Once again, NaNoWriMo (National Novel Writing Month) beckons writers, amateur and professional alike. It runs every year through the month of November.

I signed up in anticipation of participating, but I don't yet know if I'm going to be able to go through with it, as November tends to be a busy month for me. It's really too bad it doesn't happen in September, when I'm sitting around twiddling my thumbs most of the time.

Coincidence?

Just the other day, I read a fun little short story about lost love. The "hook" (the "love" lost) was a TI graphing calculator that got crushed.

I get this itch in my hindbrain to draw a comic panel based on the scene, see? Arrgh! I couldn't get to sleep that night until I put it down on paper. After I get this scanner I recently acuired hooked up, I'll probably post it.

Anyhow, a really odd coincidence happened a few days later -- my uncle presented me with a TI-81 graphing calculator that he had found in the street, which was run over a couple times. It still works just fine, it's just scratched and dented all to hell.

Whatever

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cover of WhateverOld Man's War

author: John Scalzi
rating:
asin: 0765315246
binding: Paperback
list price: $12.95 USD
amazon price: $10.36 USD


You can find your way into Scalzi's brain, and find out about his other works, over at his blog, The Whatever.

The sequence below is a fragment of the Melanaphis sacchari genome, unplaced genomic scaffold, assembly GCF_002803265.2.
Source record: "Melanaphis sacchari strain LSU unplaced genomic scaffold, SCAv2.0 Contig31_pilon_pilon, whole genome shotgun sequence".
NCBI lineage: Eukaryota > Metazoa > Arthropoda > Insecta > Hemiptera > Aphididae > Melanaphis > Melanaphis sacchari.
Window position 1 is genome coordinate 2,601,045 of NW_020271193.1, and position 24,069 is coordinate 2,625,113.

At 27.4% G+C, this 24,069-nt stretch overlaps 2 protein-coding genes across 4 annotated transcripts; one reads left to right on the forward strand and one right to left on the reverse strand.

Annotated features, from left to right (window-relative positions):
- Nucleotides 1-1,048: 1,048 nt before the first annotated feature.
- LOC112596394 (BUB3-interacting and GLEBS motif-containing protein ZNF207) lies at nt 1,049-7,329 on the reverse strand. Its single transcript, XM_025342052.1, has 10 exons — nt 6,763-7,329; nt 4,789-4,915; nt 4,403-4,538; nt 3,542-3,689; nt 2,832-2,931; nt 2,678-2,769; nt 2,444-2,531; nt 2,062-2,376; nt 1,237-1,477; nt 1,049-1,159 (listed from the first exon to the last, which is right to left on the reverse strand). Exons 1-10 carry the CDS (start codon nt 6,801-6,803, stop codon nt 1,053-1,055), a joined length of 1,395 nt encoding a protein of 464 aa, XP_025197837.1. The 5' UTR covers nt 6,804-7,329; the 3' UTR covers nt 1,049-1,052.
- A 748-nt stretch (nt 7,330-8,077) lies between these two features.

Stuff, right?

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cover of Stuff, right?The Right Stuff

author: Tom Wolfe
rating:
asin: 0553381350
binding: Paperback
list price: $16.00 USD
amazon price: $16.00


I'm surprised I didn't read this before now. I put it off for years, expecting a dry history text, but I was pleasantly surprised. Tom Wolfe presented the material in a narrative style that grabbed my attention, pulling me in. This was quite a good read.

Rules lawyers

The one thing I hate the most when playing games is rules lawyering.

If it takes more than a minute -- 60 seconds -- to figure out what a rule should be, just roll a die or flip a coin to choose one -- then play with the rule until the end of the game or that session. Figure out the rule later, then integrate it next time you play.

The point of game playing is to have fun. Arguing over the rules is not my idea of a good time.

Wrestling as science fiction?

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I recently discovered that the Sci-Fi Channel is going to be airing ECW wrestling.

What does wrestling have to do with science fiction?

A few of the press releases hail it as 'a good thing that will help increase viewership'. Well, I'll give you the increased viewership part, but a success for Sci-Fi? No.

The Sci-Fi Channel was started as a niche channel, specifically for airing shows in the science/speculative fiction market, which includes fantasy. Shows like 'The Outer Limits', 'Battlestar Galactica' and the like. Movies such as 'Alien', 'Lord of the Rings' and 'Bladerunner'. I haven't seen any wrestling in any of the sf/f novels or short stories I've read. Nor have I seen wrestling in any of the genre's movies.